Making sense of where we are

Making sense of where we are

Life is a journey and often we assume we know where we are. But then something happens and we take a second look. We’ve moved, or something else has changed.

I’ve had several of these recently…

Sometimes it’s a chance comment or a question that completely shifts the way we are looking.

Or we see something familiar in a different light and it prompts further inspection. Turns out it’s not what we thought it was…

It can be unnerving to have our sense of where we are shaken. Who moved the goal posts? Where’s my way out?

What road am I actually on?

The obvious

Sometimes it’s relatively obvious. We have one of those major life changes and we need to reorientate.

We know that life will never be the same. And we can’t go back.

In these situations, once the anaesthetic – grief or euphoria – has worn off we can usually engage with the choices before us. Whilst we might have to look for it – because it’s unfamiliar – essentially the path is there to be found. It’s relatively well-trodden territory and some of those who have gone before have left their markers.

These waymarks also help us make sense of the territory. And perhaps we have also been getting ready to change course.

We might develop a new vocabulary or strengthen some previously unused part of ourselves. It may feel strange at first, and we have to feel our way, but it essentially makes sense. Usually.

Wake-up calls

But what about those other times? The shifts that subtly, or not so subtly, tell us we are in unfamiliar territory?

Those places where we don’t quite know what’s expected of us. Where we don’t feel as safe and confident.

Or even worse, we assumed we knew where we were, but actually, we’re lost…

In our world of relative security and provision – at least those of us in the ‘West’ – it’s possible to simply be sleepwalking. Not aware of where we are because essentially we’re OK. Or at least we think so.

We aren’t troubled by big questions because the lights come on, there’s food on the table and we sleep warm at night.

And then something happens. It could be as subtle as something we read, or hear, or see that sows a seed in our soul.

Or a question that lands like a proverbial pebble in a pond. The ripples radiate until the whole surface is alive.

Where are we? How do we make sense of this new place?

Finding our bearings

Just stop.

This isn’t the time to run. Even though our natural instinct is to escape from this unknown and sometimes scary place.

Doing something feels better than pausing.

The thing about being somewhere unfamiliar is that it’s really easy to be disorientated. Things aren’t what they seem.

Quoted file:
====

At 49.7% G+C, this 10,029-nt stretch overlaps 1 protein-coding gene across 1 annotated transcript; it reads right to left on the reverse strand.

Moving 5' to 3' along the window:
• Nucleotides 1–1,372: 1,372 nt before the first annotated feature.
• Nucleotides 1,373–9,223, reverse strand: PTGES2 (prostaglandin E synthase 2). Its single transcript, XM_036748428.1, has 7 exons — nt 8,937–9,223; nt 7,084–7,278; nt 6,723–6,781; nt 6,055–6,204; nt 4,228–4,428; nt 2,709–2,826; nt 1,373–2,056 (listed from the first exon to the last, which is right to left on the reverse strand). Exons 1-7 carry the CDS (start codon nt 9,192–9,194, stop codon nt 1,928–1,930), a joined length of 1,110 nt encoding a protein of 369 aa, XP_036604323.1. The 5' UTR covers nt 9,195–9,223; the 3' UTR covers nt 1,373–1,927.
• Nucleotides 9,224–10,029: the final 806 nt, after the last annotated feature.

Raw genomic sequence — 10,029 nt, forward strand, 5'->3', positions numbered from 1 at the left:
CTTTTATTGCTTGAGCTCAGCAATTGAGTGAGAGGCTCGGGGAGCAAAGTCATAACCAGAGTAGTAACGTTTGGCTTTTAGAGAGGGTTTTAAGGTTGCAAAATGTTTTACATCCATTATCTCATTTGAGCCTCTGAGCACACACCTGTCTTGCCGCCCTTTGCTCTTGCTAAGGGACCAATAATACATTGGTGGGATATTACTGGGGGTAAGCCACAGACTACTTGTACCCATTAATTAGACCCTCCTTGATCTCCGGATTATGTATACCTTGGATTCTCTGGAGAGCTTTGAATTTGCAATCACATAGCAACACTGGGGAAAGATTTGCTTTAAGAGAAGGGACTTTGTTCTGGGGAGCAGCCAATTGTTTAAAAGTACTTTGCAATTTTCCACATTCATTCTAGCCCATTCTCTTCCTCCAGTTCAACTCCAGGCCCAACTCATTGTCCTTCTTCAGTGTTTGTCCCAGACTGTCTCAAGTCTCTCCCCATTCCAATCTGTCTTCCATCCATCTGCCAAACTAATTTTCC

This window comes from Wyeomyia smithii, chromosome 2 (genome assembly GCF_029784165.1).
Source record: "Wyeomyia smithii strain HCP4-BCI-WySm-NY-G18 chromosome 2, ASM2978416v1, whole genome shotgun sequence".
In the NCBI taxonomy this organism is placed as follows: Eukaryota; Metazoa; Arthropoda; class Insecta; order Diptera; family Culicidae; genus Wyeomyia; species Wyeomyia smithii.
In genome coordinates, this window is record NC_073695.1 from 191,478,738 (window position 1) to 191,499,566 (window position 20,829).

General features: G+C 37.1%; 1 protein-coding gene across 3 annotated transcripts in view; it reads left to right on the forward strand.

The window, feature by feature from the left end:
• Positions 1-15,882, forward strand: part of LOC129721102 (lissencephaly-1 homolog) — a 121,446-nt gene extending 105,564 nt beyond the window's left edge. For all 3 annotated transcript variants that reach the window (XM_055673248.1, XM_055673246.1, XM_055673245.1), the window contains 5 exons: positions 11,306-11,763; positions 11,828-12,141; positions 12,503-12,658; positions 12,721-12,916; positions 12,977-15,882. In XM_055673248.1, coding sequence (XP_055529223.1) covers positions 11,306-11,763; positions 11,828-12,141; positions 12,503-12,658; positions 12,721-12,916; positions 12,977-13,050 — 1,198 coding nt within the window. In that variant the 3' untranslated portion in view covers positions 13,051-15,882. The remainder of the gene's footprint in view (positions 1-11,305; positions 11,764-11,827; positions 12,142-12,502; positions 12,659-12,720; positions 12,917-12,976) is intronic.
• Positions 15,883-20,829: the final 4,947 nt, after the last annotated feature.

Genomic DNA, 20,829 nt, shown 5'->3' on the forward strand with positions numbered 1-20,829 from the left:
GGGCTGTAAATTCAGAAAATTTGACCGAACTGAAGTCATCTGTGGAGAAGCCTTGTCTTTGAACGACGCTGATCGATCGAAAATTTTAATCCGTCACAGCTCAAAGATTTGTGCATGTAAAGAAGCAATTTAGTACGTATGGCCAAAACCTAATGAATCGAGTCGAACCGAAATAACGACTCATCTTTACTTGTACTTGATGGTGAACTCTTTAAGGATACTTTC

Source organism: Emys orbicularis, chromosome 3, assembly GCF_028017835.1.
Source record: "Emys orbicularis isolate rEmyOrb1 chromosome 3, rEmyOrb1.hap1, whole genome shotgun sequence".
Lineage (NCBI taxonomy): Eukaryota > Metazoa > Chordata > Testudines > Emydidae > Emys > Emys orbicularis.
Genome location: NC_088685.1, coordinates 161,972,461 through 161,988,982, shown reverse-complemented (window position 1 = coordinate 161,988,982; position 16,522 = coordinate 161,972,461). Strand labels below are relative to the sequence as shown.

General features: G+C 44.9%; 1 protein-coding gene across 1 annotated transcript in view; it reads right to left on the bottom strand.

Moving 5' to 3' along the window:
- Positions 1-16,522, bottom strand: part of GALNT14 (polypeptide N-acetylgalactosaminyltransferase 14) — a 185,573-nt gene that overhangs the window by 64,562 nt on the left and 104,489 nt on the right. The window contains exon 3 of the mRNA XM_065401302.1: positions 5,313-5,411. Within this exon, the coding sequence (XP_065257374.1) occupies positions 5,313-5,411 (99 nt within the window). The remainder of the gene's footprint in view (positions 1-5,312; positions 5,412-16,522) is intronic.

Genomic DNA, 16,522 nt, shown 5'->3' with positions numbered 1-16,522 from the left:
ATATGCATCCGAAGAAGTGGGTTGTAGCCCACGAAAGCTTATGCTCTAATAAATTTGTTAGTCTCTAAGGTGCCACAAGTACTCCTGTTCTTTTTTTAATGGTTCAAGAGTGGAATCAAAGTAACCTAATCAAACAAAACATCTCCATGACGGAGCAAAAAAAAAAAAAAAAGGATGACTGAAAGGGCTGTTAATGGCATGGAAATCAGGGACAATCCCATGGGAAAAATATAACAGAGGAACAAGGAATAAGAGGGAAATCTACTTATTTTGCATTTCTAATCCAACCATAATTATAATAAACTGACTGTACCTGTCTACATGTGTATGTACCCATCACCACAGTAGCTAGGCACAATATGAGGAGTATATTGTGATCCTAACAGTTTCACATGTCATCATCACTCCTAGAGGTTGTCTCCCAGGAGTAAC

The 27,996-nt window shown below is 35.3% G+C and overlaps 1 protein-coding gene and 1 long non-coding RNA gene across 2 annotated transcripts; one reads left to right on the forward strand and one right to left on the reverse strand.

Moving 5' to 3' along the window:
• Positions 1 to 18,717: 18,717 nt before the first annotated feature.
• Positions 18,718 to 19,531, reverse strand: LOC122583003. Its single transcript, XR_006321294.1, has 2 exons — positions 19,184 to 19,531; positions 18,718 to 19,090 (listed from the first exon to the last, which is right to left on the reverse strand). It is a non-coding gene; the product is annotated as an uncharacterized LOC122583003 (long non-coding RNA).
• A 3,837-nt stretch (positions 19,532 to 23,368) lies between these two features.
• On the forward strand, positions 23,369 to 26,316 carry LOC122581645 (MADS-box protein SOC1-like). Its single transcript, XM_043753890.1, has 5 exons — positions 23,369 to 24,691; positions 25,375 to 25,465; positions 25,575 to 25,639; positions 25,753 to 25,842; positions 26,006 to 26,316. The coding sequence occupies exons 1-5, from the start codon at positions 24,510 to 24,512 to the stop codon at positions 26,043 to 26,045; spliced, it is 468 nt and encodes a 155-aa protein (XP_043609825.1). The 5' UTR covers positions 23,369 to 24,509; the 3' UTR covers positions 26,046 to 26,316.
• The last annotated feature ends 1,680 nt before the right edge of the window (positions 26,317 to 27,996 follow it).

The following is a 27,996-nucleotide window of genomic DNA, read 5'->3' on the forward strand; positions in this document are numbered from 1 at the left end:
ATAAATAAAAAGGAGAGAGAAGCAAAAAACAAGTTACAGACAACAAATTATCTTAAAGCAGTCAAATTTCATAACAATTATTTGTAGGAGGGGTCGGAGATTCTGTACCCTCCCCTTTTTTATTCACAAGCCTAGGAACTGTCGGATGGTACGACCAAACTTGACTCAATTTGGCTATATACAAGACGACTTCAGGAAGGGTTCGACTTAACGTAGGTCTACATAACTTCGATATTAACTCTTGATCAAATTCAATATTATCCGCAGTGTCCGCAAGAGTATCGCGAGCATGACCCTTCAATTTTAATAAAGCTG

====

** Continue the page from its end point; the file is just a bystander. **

Being still helps us come to rest. It is also the place of our knowing. Our sense of being part of something bigger than self, that frames us.

I am writing this on St Patrick’s Day and I am reminded of his prayer of circling. The sense of God surrounding us on every side, being able to trust that we are known in our place.

Brian Draper also fed my soul with the words of a more recent Irish pilgrim, John O’Donohue. This is an excerpt from one of his blessings:

For Presence

Awaken to the mystery of being here

and enter the quiet immensity of your own presence.

Have joy and peace in the temple of your senses.

Receive encouragement when new frontiers beckon.

Respond to the call of your gift and the courage to

follow its path….

John O’Donohue, To bless the space between us: A book of blessings

Asking for help

Being still and looking around for our anchor points is good. And as a contemplative sort of person, this seeing from within is my natural habitat.

But there are times when I need help. When the only way I am going to make sense of where I am means asking others. Somehow, we are taught to believe that we need to be self-sufficient (at least I was). That admitting we’re ‘lost’ is a failure.

However, we need each other if we’re truly to make sense and meaning because these things are essentially relational, not abstract.

So I’m learning to ask. Tentatively, with a sense of vulnerability. But I’m in new territory and the road is unfamiliar.

Recognising that I’m not where I was is a good start.

And stopping to pause with companions isn’t such a bad thing…

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